Hopf Fibration

In the mathematical field of topology, the Hopf fibration (also known as the Hopf bundle or Hopf map) describes a 3-sphere (a hypersphere in four-dimensional space) in terms of circles and an ordinary sphere. Discovered by Heinz Hopf in 1931, it is an influential early example of a fiber bundle. Technically, Hopf found a many-to-one continuous function (or "map") from the 3-sphere onto the 2-sphere such that each distinct point of the 2-sphere comes from a distinct circle of the 3-sphere (Hopf 1931). Thus the 3-sphere is composed of fibers, where each fiber is a circle — one for each point of the 2-sphere.

This fiber bundle structure is denoted

meaning that the fiber space S1 (a circle) is embedded in the total space S3 (the 3-sphere), and p: S3→S2 (Hopf's map) projects S3 onto the base space S2 (the ordinary 2-sphere). The Hopf fibration, like any fiber bundle, has the important property that it is locally a product space. However it is not a trivial fiber bundle, i.e., S3 is not globally a product of S2 and S1 although locally it is indistinguishable from it.

This has many implications: for example the existence of this bundle shows that the higher homotopy groups of spheres are not trivial in general. It also provides a basic example of a principal bundle, by identifying the fiber with the circle group.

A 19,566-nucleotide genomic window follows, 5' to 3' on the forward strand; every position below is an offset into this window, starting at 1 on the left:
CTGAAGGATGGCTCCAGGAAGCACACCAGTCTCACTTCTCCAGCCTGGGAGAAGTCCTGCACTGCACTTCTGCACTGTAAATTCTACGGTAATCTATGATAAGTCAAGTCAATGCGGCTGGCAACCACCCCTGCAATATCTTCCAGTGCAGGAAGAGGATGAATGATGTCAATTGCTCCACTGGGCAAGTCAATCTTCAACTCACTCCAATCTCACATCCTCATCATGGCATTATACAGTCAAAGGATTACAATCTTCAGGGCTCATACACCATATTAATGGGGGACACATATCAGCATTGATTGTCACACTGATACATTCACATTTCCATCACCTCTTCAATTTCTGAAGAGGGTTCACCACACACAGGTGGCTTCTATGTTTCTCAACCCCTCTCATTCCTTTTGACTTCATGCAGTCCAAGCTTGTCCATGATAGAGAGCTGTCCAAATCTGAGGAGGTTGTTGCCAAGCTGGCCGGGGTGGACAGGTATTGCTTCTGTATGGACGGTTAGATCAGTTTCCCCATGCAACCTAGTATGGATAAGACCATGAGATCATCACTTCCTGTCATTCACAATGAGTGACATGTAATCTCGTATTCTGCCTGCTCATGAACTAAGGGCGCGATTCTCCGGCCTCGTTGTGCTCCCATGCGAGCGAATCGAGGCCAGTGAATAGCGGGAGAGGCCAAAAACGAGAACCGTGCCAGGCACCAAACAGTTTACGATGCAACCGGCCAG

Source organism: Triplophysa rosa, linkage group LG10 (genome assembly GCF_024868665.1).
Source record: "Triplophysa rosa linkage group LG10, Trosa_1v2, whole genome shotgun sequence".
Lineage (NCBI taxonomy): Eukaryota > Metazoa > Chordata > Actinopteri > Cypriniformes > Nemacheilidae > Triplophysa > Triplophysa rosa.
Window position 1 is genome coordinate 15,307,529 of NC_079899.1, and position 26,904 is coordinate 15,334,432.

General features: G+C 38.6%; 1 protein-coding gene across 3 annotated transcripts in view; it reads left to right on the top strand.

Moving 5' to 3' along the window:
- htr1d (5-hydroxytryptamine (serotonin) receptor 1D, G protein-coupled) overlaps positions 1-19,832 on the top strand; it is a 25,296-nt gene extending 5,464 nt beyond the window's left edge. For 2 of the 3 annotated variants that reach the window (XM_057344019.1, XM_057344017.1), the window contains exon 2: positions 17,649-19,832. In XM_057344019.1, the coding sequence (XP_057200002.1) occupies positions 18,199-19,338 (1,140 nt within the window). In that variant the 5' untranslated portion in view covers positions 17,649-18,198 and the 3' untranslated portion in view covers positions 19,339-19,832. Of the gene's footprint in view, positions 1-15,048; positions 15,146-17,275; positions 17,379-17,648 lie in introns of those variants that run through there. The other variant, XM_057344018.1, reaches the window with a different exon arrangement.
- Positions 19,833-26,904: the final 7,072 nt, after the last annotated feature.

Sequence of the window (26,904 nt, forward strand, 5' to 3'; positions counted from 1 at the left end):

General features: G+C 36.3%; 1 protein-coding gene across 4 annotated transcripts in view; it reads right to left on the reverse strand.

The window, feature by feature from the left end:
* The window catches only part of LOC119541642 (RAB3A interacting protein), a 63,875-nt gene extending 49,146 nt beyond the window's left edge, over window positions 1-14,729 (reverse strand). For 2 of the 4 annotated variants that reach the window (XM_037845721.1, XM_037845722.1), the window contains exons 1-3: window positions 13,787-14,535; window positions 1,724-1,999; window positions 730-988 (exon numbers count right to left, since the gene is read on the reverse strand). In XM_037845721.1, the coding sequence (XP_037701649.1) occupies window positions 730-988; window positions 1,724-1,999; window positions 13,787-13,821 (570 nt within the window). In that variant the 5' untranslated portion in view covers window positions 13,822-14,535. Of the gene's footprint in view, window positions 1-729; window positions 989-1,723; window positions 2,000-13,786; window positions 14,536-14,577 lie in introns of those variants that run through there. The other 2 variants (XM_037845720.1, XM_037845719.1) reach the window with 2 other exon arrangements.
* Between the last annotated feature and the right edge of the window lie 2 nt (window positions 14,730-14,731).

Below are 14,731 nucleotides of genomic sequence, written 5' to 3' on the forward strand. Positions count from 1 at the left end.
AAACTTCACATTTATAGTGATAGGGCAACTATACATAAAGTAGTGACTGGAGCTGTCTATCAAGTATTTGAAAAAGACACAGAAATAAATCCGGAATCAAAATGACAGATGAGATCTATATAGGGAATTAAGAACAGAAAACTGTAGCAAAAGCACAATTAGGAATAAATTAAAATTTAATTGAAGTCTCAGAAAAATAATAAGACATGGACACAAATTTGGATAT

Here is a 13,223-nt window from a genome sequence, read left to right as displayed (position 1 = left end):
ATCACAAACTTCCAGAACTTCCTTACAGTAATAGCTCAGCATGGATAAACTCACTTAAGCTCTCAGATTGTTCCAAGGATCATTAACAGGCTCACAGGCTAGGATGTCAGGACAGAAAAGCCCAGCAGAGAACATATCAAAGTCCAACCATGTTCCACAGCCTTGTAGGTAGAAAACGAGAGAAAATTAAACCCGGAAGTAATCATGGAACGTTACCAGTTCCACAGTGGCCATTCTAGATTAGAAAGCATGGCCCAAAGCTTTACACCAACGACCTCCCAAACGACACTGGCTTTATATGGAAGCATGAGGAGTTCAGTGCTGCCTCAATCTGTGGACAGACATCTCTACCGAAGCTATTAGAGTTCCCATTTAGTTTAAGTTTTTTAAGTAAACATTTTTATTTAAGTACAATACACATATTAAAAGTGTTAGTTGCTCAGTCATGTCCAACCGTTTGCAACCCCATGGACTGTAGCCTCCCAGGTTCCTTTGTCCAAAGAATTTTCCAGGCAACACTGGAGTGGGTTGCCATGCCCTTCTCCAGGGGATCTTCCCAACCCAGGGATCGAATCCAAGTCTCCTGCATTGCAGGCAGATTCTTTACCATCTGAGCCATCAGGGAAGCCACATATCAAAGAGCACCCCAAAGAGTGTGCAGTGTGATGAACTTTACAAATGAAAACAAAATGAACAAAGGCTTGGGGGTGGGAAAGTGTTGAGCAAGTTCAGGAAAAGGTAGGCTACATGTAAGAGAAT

Stereographic projection of the Hopf fibration induces a remarkable structure on R3, in which space is filled with nested tori made of linking Villarceau circles. Here each fiber projects to a circle in space (one of which is a line, thought of as a "circle through infinity"). Each torus is the stereographic projection of the inverse image of a circle of latitude of the 2-sphere. (Topologically, a torus is the product of two circles.) These tori are illustrated in the images at right. When R3 is compressed to a ball, some geometric structure is lost although the topological structure is retained (see Topology and Geometry). The loops are homeomorphic to circles, although they are not geometric circles.

There are numerous generalizations of the Hopf fibration. The unit sphere in Cn+1 fibers naturally over CPn with circles as fibers, and there are also real, quaternionic, and octonionic versions of these fibrations. In particular, the Hopf fibration belongs to a family of four fiber bundles in which the total space, base space, and fiber space are all spheres:

By Adams' theorem such fibrations can occur only in these dimensions.

The Hopf fibration is important in twistor theory.

Read more about Hopf Fibration:  Definition and Construction, Generalizations, Geometry and Applications, Discrete Examples

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